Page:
Teacher Misery perfectly encapsulates the comical misery that has become the teaching profession. Morris’ strange, funny, and sometimes unbelievable teaching experiences are told through a collection of short stories, essays and artifacts including real emails from parents, students and administrators. From the parents who blame their son’s act of arson on the teacher for causing him low self-esteem, to the student who offers to teach the teacher how to sell drugs so she can pay her bills, to the administrator whose best advice is to “treat kids like sacks of shit,” one story is more shocking than the next. An important read for teachers and non-teachers alike-- Teacher Misery paints an amusing and thoroughly entertaining picture of what has become of our education system, without detracting from the overall point that what teachers have to put up with today is complete, utter, unacceptable insanity.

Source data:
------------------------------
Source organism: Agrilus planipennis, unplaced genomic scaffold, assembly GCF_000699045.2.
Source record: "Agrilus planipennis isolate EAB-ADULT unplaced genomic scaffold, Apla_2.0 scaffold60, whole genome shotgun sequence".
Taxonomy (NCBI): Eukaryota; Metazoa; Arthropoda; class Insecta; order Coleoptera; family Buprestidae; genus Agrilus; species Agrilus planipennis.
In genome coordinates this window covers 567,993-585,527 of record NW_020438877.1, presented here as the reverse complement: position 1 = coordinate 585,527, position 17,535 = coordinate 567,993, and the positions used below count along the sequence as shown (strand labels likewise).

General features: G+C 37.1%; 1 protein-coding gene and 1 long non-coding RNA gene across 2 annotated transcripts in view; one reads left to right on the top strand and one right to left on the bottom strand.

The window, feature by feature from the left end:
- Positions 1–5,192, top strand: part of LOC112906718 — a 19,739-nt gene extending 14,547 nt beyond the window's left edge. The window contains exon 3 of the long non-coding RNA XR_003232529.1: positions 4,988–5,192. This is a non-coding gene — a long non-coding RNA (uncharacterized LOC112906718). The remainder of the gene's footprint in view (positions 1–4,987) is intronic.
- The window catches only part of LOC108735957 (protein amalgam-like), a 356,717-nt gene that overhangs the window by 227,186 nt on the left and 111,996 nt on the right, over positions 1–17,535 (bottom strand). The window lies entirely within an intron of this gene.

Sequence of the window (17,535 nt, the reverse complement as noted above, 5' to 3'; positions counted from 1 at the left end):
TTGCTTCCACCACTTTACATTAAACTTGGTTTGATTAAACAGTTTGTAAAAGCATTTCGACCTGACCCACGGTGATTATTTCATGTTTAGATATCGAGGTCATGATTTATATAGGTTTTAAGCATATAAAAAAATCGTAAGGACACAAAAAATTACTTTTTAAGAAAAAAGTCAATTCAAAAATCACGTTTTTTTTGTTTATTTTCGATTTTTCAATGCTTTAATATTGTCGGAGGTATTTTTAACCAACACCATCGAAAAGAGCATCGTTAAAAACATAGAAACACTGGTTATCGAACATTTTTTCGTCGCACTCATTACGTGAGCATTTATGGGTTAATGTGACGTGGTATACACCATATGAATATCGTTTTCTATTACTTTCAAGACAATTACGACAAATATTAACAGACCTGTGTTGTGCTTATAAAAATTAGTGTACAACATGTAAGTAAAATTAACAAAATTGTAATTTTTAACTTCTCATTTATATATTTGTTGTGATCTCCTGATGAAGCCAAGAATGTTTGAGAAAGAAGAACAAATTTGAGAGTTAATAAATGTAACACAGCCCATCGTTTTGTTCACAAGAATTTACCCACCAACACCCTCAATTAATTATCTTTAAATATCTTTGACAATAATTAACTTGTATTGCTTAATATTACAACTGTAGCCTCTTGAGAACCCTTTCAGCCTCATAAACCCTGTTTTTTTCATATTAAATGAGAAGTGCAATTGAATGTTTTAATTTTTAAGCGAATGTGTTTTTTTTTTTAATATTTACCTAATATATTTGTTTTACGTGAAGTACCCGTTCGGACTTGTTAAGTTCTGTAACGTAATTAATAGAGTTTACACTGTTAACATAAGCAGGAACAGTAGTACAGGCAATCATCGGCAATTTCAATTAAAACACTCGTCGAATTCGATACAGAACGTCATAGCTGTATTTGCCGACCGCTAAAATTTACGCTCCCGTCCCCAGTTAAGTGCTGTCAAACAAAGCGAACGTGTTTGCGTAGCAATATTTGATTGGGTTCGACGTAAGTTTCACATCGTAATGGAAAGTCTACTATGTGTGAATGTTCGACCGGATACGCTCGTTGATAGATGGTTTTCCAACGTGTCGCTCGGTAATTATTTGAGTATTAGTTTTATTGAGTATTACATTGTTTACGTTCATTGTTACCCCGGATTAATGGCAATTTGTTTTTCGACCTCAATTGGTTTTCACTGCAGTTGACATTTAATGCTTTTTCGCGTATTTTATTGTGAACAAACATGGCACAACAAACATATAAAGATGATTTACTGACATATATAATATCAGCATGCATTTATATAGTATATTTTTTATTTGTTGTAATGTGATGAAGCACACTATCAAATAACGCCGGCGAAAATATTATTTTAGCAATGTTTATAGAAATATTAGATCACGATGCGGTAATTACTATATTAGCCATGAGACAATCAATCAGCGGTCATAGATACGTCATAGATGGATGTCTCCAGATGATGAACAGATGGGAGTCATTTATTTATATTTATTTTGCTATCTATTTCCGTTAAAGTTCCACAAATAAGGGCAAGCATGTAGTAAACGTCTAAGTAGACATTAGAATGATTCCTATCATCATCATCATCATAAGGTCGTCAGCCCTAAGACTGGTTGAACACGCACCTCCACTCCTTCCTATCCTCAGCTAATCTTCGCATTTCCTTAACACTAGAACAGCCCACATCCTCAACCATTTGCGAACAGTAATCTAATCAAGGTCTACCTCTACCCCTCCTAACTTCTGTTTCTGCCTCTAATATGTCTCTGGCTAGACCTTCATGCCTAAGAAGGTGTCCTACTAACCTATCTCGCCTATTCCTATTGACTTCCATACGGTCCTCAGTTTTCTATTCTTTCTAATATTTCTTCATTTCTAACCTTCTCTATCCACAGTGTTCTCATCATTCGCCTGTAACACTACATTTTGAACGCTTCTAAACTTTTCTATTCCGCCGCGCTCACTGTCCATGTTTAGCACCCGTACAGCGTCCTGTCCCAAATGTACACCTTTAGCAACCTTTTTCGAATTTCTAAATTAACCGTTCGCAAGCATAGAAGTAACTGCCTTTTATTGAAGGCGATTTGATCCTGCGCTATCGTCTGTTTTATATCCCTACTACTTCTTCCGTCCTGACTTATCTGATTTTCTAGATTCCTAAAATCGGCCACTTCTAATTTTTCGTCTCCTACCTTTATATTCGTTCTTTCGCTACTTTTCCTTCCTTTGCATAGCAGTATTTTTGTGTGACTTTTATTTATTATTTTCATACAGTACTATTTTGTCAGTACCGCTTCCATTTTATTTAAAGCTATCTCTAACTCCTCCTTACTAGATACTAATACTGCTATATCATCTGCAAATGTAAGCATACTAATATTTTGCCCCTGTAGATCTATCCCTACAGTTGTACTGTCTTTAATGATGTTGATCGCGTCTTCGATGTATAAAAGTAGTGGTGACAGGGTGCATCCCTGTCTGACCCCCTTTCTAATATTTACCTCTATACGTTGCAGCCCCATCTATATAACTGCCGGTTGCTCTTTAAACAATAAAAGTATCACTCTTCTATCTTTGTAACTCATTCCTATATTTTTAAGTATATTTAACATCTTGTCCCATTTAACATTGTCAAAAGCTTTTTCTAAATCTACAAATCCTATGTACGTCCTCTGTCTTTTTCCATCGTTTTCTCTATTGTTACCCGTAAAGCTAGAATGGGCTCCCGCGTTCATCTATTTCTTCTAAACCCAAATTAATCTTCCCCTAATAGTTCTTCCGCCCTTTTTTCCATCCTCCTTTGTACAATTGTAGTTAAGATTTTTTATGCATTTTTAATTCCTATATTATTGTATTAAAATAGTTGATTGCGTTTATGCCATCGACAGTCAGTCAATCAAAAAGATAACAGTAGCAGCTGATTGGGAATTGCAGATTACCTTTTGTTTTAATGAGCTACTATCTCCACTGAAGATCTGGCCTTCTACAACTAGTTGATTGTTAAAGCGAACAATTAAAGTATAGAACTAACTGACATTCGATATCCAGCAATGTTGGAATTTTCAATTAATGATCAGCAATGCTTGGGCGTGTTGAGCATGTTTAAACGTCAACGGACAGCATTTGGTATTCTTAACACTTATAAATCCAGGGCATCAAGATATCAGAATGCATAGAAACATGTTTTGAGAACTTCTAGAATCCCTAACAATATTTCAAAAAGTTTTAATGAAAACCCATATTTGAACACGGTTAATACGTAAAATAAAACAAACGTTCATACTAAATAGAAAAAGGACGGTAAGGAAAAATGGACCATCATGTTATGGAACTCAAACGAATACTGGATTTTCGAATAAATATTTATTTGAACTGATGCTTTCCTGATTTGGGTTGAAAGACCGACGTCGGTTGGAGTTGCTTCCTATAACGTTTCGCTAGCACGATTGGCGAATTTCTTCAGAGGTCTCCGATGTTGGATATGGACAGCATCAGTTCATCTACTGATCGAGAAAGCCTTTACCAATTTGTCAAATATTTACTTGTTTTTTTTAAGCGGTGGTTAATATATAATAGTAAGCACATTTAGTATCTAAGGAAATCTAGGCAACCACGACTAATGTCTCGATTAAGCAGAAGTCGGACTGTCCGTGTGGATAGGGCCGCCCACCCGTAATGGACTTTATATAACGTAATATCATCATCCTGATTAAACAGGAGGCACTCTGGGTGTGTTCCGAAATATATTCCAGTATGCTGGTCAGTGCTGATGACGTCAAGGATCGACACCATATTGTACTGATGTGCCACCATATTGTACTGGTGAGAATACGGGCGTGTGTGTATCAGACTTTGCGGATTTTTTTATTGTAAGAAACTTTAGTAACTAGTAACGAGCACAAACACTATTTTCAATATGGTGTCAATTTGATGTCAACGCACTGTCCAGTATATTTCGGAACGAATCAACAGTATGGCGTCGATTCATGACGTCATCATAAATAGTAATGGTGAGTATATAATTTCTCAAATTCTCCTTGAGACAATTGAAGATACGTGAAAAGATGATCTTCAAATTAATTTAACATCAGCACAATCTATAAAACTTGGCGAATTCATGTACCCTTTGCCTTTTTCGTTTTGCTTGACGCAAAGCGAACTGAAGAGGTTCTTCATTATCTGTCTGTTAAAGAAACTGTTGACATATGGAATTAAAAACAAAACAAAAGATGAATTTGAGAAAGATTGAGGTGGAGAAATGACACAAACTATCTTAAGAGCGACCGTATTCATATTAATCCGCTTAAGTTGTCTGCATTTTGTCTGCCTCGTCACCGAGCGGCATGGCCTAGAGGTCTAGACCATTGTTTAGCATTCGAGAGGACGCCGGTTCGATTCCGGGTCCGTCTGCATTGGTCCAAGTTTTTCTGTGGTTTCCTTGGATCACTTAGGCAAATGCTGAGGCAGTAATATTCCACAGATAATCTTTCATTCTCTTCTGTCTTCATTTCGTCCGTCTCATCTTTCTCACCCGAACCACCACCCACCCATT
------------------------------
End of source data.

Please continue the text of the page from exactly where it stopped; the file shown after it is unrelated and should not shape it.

Reading this book was entertaining, but I feel the book could have been handled better. I did chuckle at some of the fake names the author came up with, and shook my head at the antics of wild students. But in tell-alls like this, it's easy to become caught up in your own jaded perspective and forget the positives. There were some neutral things in there-- the occasional email that was not angering but not quite funny either. But what would have been awesome is a whole chapter on good experiences, instead of fitting in "oh yeah I had these two students who thanked me once" squeezed in at the end of the book.
The book definitely does justice to the title, but with so much negativity I'm not sure it's the healthiest thing to read. Reading nothing but ranting and judgments about other people has the possibility of influencing you to be that negative person who can't give anyone the benefit of doubt.
I would curb who I recommend this book to based solely on how I think it will negatively impact their perspective on people around them. But, for being entertaining and giving me something to talk about with my educator mother, I'll rate this a 3.5/5 (what is that, a c+?)